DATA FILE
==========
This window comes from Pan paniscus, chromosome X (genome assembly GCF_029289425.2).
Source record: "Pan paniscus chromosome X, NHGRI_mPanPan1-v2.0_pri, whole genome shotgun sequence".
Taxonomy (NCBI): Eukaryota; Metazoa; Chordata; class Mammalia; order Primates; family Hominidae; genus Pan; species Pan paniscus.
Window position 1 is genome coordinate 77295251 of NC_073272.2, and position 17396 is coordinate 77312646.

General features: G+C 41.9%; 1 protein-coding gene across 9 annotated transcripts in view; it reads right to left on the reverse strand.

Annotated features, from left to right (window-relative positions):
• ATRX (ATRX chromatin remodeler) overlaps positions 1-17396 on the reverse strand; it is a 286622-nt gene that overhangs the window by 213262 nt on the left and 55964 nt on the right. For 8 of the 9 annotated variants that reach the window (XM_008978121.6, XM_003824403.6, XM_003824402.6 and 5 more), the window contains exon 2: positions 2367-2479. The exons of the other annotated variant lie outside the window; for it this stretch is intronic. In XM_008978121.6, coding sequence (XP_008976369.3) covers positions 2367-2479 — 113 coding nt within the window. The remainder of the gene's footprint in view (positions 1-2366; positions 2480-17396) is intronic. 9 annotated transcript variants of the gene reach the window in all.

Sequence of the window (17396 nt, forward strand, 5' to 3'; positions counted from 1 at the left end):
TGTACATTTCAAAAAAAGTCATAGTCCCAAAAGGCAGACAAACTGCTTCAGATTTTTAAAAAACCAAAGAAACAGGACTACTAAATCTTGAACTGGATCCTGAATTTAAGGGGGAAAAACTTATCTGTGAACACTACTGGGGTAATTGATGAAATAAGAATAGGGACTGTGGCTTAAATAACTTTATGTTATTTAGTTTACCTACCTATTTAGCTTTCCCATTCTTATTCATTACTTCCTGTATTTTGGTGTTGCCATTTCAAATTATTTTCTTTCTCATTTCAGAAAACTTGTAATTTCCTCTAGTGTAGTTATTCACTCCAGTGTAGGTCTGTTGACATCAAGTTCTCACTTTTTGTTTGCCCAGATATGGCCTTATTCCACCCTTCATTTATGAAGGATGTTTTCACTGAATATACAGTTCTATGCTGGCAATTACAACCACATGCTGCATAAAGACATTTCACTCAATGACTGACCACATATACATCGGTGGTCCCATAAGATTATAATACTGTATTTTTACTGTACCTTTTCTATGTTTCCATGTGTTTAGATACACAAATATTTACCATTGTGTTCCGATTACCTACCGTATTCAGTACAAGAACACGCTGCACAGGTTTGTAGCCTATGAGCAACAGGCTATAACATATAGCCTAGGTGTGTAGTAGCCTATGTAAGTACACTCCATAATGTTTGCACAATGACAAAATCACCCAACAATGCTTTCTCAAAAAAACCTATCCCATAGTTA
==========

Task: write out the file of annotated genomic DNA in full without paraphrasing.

This window comes from Pan paniscus, chromosome X (genome assembly GCF_029289425.2).
Source record: "Pan paniscus chromosome X, NHGRI_mPanPan1-v2.0_pri, whole genome shotgun sequence".
Taxonomy (NCBI): Eukaryota; Metazoa; Chordata; class Mammalia; order Primates; family Hominidae; genus Pan; species Pan paniscus.
Window position 1 is genome coordinate 77295251 of NC_073272.2, and position 17396 is coordinate 77312646.

General features: G+C 41.9%; 1 protein-coding gene across 9 annotated transcripts in view; it reads right to left on the reverse strand.

Annotated features, from left to right (window-relative positions):
• ATRX (ATRX chromatin remodeler) overlaps positions 1-17396 on the reverse strand; it is a 286622-nt gene that overhangs the window by 213262 nt on the left and 55964 nt on the right. For 8 of the 9 annotated variants that reach the window (XM_008978121.6, XM_003824403.6, XM_003824402.6 and 5 more), the window contains exon 2: positions 2367-2479. The exons of the other annotated variant lie outside the window; for it this stretch is intronic. In XM_008978121.6, coding sequence (XP_008976369.3) covers positions 2367-2479 — 113 coding nt within the window. The remainder of the gene's footprint in view (positions 1-2366; positions 2480-17396) is intronic. 9 annotated transcript variants of the gene reach the window in all.

Sequence of the window (17396 nt, forward strand, 5' to 3'; positions counted from 1 at the left end):
TGTACATTTCAAAAAAAGTCATAGTCCCAAAAGGCAGACAAACTGCTTCAGATTTTTAAAAAACCAAAGAAACAGGACTACTAAATCTTGAACTGGATCCTGAATTTAAGGGGGAAAAACTTATCTGTGAACACTACTGGGGTAATTGATGAAATAAGAATAGGGACTGTGGCTTAAATAACTTTATGTTATTTAGTTTACCTACCTATTTAGCTTTCCCATTCTTATTCATTACTTCCTGTATTTTGGTGTTGCCATTTCAAATTATTTTCTTTCTCATTTCAGAAAACTTGTAATTTCCTCTAGTGTAGTTATTCACTCCAGTGTAGGTCTGTTGACATCAAGTTCTCACTTTTTGTTTGCCCAGATATGGCCTTATTCCACCCTTCATTTATGAAGGATGTTTTCACTGAATATACAGTTCTATGCTGGCAATTACAACCACATGCTGCATAAAGACATTTCACTCAATGACTGACCACATATACATCGGTGGTCCCATAAGATTATAATACTGTATTTTTACTGTACCTTTTCTATGTTTCCATGTGTTTAGATACACAAATATTTACCATTGTGTTCCGATTACCTACCGTATTCAGTACAAGAACACGCTGCACAGGTTTGTAGCCTATGAGCAACAGGCTATAACATATAGCCTAGGTGTGTAGTAGCCTATGTAAGTACACTCCATAATGTTTGCACAATGACAAAATCACCCAACAATGCTTTCTCAAAAAAACCTATCCCATAGTTA